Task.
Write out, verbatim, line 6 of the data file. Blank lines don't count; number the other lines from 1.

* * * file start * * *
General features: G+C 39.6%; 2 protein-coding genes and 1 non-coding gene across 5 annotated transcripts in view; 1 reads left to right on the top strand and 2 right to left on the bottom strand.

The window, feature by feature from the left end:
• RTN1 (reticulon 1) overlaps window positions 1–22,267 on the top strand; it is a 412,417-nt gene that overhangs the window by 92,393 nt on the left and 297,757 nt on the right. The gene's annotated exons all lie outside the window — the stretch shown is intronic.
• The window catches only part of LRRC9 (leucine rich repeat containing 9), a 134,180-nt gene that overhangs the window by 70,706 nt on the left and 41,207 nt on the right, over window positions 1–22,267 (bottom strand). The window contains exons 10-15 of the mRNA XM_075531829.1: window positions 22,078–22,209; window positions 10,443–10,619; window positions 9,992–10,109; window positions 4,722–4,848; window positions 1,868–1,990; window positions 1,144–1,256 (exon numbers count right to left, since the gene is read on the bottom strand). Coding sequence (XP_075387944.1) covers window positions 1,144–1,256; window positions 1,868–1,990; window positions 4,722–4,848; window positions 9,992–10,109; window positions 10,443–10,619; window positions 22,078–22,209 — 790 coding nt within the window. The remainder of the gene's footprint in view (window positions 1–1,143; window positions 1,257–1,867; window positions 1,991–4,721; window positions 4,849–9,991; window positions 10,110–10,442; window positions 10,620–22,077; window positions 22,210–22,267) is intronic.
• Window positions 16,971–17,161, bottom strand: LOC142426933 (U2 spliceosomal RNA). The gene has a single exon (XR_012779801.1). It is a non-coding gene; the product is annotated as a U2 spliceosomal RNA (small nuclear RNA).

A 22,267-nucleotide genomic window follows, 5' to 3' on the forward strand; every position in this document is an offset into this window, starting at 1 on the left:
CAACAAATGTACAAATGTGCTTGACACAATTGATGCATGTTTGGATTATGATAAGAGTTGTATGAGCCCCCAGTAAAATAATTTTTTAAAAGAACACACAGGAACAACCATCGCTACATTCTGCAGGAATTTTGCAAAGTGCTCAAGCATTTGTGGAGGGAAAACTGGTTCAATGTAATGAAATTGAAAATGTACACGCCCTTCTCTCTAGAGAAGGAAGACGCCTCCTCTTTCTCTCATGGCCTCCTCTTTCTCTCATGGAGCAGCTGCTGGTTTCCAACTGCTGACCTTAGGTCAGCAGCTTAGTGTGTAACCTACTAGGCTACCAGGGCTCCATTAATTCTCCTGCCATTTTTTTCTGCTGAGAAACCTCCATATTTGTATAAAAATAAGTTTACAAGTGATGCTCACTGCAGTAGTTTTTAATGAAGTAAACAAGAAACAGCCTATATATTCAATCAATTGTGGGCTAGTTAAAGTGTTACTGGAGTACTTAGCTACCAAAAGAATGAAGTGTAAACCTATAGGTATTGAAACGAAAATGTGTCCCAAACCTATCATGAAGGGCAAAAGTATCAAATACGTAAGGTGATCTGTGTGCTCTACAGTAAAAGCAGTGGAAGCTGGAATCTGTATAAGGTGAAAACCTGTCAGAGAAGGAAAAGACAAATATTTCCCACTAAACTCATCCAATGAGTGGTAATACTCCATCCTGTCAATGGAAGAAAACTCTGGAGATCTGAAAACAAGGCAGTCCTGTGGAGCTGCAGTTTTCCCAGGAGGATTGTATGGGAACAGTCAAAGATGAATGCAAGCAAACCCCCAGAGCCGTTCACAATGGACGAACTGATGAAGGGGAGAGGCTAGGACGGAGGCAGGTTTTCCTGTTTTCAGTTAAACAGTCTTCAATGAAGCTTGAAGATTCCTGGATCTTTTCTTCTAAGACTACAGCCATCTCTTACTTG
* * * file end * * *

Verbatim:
A 22,267-nucleotide genomic window follows, 5' to 3' on the forward strand; every position in this document is an offset into this window, starting at 1 on the left: